The Alliance of American Football only lasted eight weeks and I spent all eight of those weekends at Applebee’s.
I worked my way through the Classic Combo platter during each telecast, loading up on boneless wings, quesadillas and mozzarella sticks as I watched the Apollos, Hotshots and Iron toil away during the 4 o’clock Sunday time slot.
I took notes too. I listened to my fellow fans and documented what they had to say about our beloved AAF.
I learned that Apollos quarterback “Gilbert Grape has a lot of potential. A lot of upside.” That Birmingham Iron running back Trent Richardson is “the best running back that never deserved a shot at the NFL.”
Hotshots quarterback John Wolford was called “noodle arm” by a man that was just starting a Budzilla. By the end of that Budzilla, he told me that John Woolford “was better than John Brady.”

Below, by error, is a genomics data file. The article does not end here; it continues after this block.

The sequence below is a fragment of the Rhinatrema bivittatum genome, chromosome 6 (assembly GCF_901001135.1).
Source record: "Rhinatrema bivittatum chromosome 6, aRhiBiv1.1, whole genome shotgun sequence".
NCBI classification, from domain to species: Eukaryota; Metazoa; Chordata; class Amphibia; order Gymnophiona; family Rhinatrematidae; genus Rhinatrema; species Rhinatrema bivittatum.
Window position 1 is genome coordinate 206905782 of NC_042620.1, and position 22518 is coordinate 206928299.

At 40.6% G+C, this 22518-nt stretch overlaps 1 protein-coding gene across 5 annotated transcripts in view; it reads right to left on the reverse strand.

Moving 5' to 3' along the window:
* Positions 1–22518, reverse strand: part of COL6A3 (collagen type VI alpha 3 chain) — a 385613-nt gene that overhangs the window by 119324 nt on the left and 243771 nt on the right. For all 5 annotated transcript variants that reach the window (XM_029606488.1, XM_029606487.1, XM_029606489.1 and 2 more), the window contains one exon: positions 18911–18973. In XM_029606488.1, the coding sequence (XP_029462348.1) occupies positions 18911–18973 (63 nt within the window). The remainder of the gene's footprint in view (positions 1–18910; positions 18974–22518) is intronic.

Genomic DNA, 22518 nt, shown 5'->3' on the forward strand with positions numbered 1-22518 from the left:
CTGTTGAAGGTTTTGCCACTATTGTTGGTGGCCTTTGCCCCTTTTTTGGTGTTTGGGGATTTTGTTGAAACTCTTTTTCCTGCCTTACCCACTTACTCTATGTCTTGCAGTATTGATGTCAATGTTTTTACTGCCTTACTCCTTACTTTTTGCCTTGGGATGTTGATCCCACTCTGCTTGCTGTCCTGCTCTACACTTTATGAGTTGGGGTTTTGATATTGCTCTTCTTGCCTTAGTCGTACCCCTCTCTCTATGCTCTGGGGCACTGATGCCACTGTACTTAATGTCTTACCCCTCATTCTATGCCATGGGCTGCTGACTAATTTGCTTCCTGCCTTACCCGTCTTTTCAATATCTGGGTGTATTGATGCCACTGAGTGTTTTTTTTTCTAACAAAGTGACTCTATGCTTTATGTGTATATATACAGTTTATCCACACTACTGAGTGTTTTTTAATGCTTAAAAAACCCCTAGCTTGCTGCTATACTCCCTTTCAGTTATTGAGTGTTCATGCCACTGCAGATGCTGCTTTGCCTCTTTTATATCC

I once compared Birmingham quarterback Luis Perez to USFL quarterback Fred Besana. The barkeep at Applebee’s was unfamiliar with Fred Besana but knew that Memphis head coach Mike Singletary used to be in football before he coached the Express.
Johnny Manziel, I was told by a possible Scientologist, “joined up here after he failed out of the Mexican League,” which reminded me of the end of former big league catcher Jake Taylor’s career.
“Jets can’t wait to pick up the pieces of his career,” a Dutchman told me of Christian Hackenberg.
“Bill Polian could probably win a fight against Ted Danson,” I told him.
“That Zac Stacy. He’s going to retire,” the Dutchman said in Dutch. “He’s going to start a bakery and put those cupcake makers from the Titans out of business.”
“Matt Simms,” I told him. “That is one of the most successful Simms of the era. He tried to cancel his Sirius subscription but it still worked in his car. And they didn’t even charge him.”
These are my favorite AAF memories. I look forward to reading yours in the comments section.